Difference of critical opinion alert! Just a few days after Jay Rayner lambasted the very, very expensive mediocrity of the food at Imperial Treasure, Fay Maschler has an altogether more enjoyable time of it at this big-ticket St. James’s import.
Whilst acknowledging the “brazenly extravagant” nature of some of the dishes — and their attendant prices — Maschler is nonetheless impressed. The signature duck — served in multiple courses, unlike Rayner’s one-and-done half-fowl — is worth both the hype and the £100 price tag: it “looks to be the creation of a master carpenter working in mahogany and lacquer” and tastes even better, its “little squares of frangible skin” in particular boasting a “remarkable depth of flavour.” Pancakes alongside — “light, layered, fluffy and, importantly, hot” — gain the accolade of being the best Maschler has ever tried; a “light but labyrinthine” stock served with some Chinese cabbage is “in its way as impressive as the duck,” almost enough to make the pre-launch “PR tooting” about Michelin stars and World’s 50 Best Awards rankings feel “relevant.”
Factor in lunchtime dim sum service, and things look even better. Xiaolongbao feature both “bold” stock and a “superior” filling; prawn toasts are “big and busty”; prawn and pork siu mai are “absolutely comme il faut”. “Tops of all” are crispy golden net prawn cheung fun, their “pretty-as-a-picture” appearance concealing “velvety” prawns and “a brittle hidden layer of tempura”. There’s real substance under surface style, in other words — which isn’t a bad description of the restaurant more generally. Sure, it’s a special occasion splurge, and at those prices, punters are surely looking for craftsmanship — at Imperial Treasure, in Maschler’s eyes, at least, the craft is nothing short of “masterly.”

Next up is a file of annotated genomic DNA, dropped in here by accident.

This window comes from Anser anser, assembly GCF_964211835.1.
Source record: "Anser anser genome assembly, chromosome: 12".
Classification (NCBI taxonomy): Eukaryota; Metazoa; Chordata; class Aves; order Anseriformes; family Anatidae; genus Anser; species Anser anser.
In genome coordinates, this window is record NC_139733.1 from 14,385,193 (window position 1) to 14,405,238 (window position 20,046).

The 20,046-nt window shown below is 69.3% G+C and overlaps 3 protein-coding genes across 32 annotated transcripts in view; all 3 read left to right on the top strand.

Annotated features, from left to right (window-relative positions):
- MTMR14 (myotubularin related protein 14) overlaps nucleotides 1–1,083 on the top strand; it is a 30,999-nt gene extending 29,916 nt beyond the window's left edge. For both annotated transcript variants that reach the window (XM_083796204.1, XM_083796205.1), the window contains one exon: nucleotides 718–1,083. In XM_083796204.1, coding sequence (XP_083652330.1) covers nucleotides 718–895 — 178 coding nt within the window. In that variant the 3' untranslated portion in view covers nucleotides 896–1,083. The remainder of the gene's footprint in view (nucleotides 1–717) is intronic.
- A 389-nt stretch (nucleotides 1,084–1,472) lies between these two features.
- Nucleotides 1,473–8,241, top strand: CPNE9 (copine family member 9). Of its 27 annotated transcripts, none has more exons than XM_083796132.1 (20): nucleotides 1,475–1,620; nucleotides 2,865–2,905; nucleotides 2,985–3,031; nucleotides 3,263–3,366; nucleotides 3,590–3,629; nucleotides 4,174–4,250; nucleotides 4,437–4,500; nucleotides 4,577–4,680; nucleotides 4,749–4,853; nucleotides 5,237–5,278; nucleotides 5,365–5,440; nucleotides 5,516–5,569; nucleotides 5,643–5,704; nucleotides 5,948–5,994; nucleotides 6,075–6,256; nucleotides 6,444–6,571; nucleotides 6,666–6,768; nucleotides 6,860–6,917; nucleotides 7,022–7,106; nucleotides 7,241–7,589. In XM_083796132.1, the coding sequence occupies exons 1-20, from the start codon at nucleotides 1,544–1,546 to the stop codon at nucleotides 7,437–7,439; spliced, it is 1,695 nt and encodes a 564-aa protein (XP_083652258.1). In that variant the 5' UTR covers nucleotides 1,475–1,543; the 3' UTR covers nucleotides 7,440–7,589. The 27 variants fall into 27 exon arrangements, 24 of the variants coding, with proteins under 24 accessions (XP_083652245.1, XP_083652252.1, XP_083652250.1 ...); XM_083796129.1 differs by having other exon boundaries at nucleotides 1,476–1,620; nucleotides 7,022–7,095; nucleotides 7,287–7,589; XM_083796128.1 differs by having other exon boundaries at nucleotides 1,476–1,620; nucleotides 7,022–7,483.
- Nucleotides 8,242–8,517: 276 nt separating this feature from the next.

After such precision, the jump across town to Mare Street Market feels a bit like walking out of an artisan’s atelier and into a warehouse crammed with bric-a-brac. Per Jimi Famurewa, it’s “a lot.” A “capacious,” “neon-bathed” space boasting a host of “E8 attractions, seemingly pulled out of a bucket of ideas marked ‘Things Millennials Apparently Quite Like’.” There’s a florist, deli, coffee shop, liquor store, and podcast-recording studio; there’s also The Dining Room, where there is food. Perhaps a little too much of it.